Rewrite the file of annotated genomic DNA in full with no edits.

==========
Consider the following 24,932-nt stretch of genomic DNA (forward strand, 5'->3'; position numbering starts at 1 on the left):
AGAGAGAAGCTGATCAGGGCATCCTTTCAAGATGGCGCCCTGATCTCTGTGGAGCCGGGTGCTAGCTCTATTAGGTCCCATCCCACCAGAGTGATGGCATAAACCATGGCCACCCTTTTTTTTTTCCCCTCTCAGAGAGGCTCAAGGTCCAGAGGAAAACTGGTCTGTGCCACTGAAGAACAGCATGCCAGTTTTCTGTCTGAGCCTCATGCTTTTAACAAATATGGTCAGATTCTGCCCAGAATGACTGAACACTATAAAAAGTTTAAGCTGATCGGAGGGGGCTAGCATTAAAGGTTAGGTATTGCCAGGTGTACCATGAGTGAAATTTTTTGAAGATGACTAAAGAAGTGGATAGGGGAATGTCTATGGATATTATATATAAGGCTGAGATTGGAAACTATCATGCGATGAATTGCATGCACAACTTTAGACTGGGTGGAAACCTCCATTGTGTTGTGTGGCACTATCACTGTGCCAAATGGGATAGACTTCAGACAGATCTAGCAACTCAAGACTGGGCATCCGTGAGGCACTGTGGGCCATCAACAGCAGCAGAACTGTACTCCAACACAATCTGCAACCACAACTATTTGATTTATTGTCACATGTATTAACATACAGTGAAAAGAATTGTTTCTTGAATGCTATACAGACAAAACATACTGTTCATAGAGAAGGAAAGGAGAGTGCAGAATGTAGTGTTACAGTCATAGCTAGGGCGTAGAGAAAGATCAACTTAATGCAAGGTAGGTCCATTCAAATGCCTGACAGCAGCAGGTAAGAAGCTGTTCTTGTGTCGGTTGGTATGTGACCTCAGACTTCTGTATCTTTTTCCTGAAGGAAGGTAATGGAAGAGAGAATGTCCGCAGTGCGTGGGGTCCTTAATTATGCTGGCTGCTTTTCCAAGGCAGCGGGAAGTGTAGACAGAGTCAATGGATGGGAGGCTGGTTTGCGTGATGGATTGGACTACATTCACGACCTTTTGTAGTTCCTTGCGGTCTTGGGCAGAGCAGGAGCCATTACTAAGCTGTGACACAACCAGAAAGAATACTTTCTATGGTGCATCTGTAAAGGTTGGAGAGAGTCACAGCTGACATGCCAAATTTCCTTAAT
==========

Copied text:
Consider the following 24,932-nt stretch of genomic DNA (forward strand, 5'->3'; position numbering starts at 1 on the left):
AGAGAGAAGCTGATCAGGGCATCCTTTCAAGATGGCGCCCTGATCTCTGTGGAGCCGGGTGCTAGCTCTATTAGGTCCCATCCCACCAGAGTGATGGCATAAACCATGGCCACCCTTTTTTTTTTCCCCTCTCAGAGAGGCTCAAGGTCCAGAGGAAAACTGGTCTGTGCCACTGAAGAACAGCATGCCAGTTTTCTGTCTGAGCCTCATGCTTTTAACAAATATGGTCAGATTCTGCCCAGAATGACTGAACACTATAAAAAGTTTAAGCTGATCGGAGGGGGCTAGCATTAAAGGTTAGGTATTGCCAGGTGTACCATGAGTGAAATTTTTTGAAGATGACTAAAGAAGTGGATAGGGGAATGTCTATGGATATTATATATAAGGCTGAGATTGGAAACTATCATGCGATGAATTGCATGCACAACTTTAGACTGGGTGGAAACCTCCATTGTGTTGTGTGGCACTATCACTGTGCCAAATGGGATAGACTTCAGACAGATCTAGCAACTCAAGACTGGGCATCCGTGAGGCACTGTGGGCCATCAACAGCAGCAGAACTGTACTCCAACACAATCTGCAACCACAACTATTTGATTTATTGTCACATGTATTAACATACAGTGAAAAGAATTGTTTCTTGAATGCTATACAGACAAAACATACTGTTCATAGAGAAGGAAAGGAGAGTGCAGAATGTAGTGTTACAGTCATAGCTAGGGCGTAGAGAAAGATCAACTTAATGCAAGGTAGGTCCATTCAAATGCCTGACAGCAGCAGGTAAGAAGCTGTTCTTGTGTCGGTTGGTATGTGACCTCAGACTTCTGTATCTTTTTCCTGAAGGAAGGTAATGGAAGAGAGAATGTCCGCAGTGCGTGGGGTCCTTAATTATGCTGGCTGCTTTTCCAAGGCAGCGGGAAGTGTAGACAGAGTCAATGGATGGGAGGCTGGTTTGCGTGATGGATTGGACTACATTCACGACCTTTTGTAGTTCCTTGCGGTCTTGGGCAGAGCAGGAGCCATTACTAAGCTGTGACACAACCAGAAAGAATACTTTCTATGGTGCATCTGTAAAGGTTGGAGAGAGTCACAGCTGACATGCCAAATTTCCTTAAT